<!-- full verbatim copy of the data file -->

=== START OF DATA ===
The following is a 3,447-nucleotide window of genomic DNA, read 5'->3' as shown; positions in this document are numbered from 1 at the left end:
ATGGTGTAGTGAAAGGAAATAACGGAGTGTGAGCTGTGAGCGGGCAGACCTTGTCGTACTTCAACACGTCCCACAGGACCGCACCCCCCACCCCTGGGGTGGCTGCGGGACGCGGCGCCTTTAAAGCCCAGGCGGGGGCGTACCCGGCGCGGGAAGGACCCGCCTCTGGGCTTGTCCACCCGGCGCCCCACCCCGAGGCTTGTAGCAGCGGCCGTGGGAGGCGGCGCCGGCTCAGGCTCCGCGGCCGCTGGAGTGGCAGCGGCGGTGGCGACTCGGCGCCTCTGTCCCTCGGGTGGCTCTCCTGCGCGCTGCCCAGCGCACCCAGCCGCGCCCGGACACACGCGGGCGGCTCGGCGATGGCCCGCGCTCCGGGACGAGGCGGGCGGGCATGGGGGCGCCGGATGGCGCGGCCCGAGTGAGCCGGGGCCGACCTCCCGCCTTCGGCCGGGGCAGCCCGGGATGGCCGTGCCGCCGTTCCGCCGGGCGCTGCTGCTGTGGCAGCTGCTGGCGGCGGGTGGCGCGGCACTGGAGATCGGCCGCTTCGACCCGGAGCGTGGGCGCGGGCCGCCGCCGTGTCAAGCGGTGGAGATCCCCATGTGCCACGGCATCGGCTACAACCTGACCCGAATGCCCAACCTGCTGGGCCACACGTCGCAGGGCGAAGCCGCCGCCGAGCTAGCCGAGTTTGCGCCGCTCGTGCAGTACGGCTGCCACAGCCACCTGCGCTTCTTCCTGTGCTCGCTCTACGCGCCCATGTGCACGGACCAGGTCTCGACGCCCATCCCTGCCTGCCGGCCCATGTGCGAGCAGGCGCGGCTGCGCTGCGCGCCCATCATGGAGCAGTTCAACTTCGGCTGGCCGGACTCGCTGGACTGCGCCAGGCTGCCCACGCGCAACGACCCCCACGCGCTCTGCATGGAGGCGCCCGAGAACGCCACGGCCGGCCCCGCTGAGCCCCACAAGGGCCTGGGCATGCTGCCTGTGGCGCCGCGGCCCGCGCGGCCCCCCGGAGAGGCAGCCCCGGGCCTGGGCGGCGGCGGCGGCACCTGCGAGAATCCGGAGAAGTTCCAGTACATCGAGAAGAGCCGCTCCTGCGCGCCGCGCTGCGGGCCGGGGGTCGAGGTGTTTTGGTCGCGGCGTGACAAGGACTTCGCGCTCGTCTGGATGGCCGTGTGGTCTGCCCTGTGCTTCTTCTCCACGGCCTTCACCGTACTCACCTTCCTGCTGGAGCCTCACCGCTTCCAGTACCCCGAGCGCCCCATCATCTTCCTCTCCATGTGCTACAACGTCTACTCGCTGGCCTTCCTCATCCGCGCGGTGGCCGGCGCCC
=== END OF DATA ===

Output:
The following is a 3,447-nucleotide window of genomic DNA, read 5'->3' as shown; positions in this document are numbered from 1 at the left end:
ATGGTGTAGTGAAAGGAAATAACGGAGTGTGAGCTGTGAGCGGGCAGACCTTGTCGTACTTCAACACGTCCCACAGGACCGCACCCCCCACCCCTGGGGTGGCTGCGGGACGCGGCGCCTTTAAAGCCCAGGCGGGGGCGTACCCGGCGCGGGAAGGACCCGCCTCTGGGCTTGTCCACCCGGCGCCCCACCCCGAGGCTTGTAGCAGCGGCCGTGGGAGGCGGCGCCGGCTCAGGCTCCGCGGCCGCTGGAGTGGCAGCGGCGGTGGCGACTCGGCGCCTCTGTCCCTCGGGTGGCTCTCCTGCGCGCTGCCCAGCGCACCCAGCCGCGCCCGGACACACGCGGGCGGCTCGGCGATGGCCCGCGCTCCGGGACGAGGCGGGCGGGCATGGGGGCGCCGGATGGCGCGGCCCGAGTGAGCCGGGGCCGACCTCCCGCCTTCGGCCGGGGCAGCCCGGGATGGCCGTGCCGCCGTTCCGCCGGGCGCTGCTGCTGTGGCAGCTGCTGGCGGCGGGTGGCGCGGCACTGGAGATCGGCCGCTTCGACCCGGAGCGTGGGCGCGGGCCGCCGCCGTGTCAAGCGGTGGAGATCCCCATGTGCCACGGCATCGGCTACAACCTGACCCGAATGCCCAACCTGCTGGGCCACACGTCGCAGGGCGAAGCCGCCGCCGAGCTAGCCGAGTTTGCGCCGCTCGTGCAGTACGGCTGCCACAGCCACCTGCGCTTCTTCCTGTGCTCGCTCTACGCGCCCATGTGCACGGACCAGGTCTCGACGCCCATCCCTGCCTGCCGGCCCATGTGCGAGCAGGCGCGGCTGCGCTGCGCGCCCATCATGGAGCAGTTCAACTTCGGCTGGCCGGACTCGCTGGACTGCGCCAGGCTGCCCACGCGCAACGACCCCCACGCGCTCTGCATGGAGGCGCCCGAGAACGCCACGGCCGGCCCCGCTGAGCCCCACAAGGGCCTGGGCATGCTGCCTGTGGCGCCGCGGCCCGCGCGGCCCCCCGGAGAGGCAGCCCCGGGCCTGGGCGGCGGCGGCGGCACCTGCGAGAATCCGGAGAAGTTCCAGTACATCGAGAAGAGCCGCTCCTGCGCGCCGCGCTGCGGGCCGGGGGTCGAGGTGTTTTGGTCGCGGCGTGACAAGGACTTCGCGCTCGTCTGGATGGCCGTGTGGTCTGCCCTGTGCTTCTTCTCCACGGCCTTCACCGTACTCACCTTCCTGCTGGAGCCTCACCGCTTCCAGTACCCCGAGCGCCCCATCATCTTCCTCTCCATGTGCTACAACGTCTACTCGCTGGCCTTCCTCATCCGCGCGGTGGCCGGCGCCC